A Sydney art dealer bought the portrait of Josephine Bonaparte, stolen in 2014, for the bargain price of $250 on the online marketplace.
Using a mix of art, military, and intellectual history, Cynthia Saltzman argues that controlling art is a powerful way to control hearts and minds.
Napoléon Bonaparte reportedly rode over 130 horses during his 14-year reign, but only one ended up as taxidermy: the Arabian stallion named le Vizir.
In late 18th-century Britain, etched cartoons and caricatures abounded, poking fun at kings, noblemen, society ladies, French revolutionaries, the institution of marriage, and countless other people and things.
Museums around Europe have rallied a troop of artifacts to commemorate the Battle of Waterloo’s 200th anniversary.
As a way to guide public opinion to a collective obedience, governments around the world have employed art. These visual modes of propaganda can be powerful and moving, and they haven’t disappeared, as proved by the playing cards showing members of Saddam Hussein’s regime distributed by the US during the 2003 Iraq invasion. The British Library in London is opening an exhibition that examines extensively this tradition of control.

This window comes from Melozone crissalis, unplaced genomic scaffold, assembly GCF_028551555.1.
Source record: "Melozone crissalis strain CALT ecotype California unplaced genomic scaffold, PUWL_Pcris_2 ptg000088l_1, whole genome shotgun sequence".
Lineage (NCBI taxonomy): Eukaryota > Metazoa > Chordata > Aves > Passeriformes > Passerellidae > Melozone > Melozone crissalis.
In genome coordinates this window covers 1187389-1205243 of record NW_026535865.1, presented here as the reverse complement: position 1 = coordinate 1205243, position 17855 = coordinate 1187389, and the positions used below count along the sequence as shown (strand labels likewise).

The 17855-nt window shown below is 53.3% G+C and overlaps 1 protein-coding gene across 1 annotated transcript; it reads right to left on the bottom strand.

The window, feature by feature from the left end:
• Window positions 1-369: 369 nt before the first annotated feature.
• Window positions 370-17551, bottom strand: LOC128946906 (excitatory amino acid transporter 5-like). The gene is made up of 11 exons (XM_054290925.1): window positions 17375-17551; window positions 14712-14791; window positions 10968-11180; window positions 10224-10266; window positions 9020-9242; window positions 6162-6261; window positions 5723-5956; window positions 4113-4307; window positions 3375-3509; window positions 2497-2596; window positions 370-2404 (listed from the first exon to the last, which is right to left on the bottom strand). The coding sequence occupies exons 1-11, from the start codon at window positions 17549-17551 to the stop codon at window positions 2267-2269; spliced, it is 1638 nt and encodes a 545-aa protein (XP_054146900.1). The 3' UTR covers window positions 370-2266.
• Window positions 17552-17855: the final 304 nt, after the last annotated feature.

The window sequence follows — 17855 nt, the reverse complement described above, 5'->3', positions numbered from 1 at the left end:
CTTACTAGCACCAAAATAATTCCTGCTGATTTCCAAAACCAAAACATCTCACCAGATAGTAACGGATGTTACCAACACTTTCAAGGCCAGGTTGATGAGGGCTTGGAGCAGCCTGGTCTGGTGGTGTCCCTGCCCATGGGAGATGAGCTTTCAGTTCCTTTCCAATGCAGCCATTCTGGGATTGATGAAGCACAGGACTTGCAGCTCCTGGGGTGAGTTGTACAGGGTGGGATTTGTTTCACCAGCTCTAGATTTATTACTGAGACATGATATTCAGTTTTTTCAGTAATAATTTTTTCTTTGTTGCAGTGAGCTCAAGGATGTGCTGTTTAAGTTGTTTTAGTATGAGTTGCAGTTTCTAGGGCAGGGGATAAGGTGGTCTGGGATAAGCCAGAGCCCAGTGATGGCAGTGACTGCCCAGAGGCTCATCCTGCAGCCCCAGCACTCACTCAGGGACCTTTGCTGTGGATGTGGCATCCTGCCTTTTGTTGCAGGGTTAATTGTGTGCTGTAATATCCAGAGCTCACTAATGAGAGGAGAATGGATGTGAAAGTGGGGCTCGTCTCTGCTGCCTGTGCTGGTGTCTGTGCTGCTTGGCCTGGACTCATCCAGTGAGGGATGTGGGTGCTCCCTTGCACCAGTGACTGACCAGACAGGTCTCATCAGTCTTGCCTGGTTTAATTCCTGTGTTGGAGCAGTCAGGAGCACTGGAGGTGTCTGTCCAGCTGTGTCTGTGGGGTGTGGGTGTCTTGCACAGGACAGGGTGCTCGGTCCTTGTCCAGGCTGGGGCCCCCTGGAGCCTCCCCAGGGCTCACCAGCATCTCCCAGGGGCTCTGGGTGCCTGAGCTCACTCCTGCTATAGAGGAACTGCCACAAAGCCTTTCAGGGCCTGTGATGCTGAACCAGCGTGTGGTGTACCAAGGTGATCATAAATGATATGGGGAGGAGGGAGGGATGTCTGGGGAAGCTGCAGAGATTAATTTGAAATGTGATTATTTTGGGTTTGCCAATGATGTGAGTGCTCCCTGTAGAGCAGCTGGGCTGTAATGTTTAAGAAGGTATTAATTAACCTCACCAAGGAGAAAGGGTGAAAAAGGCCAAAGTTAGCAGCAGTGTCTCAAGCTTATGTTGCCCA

This week on Required Reading … a look back to Napoleon in Egypt … a history of mural whitewashing in Los Angeles … the preservation of the Watts Towers … Steven Heller tracks dowing the master style guide to the Master Race … what is “The Future of Art” … are you ready for the Singularity?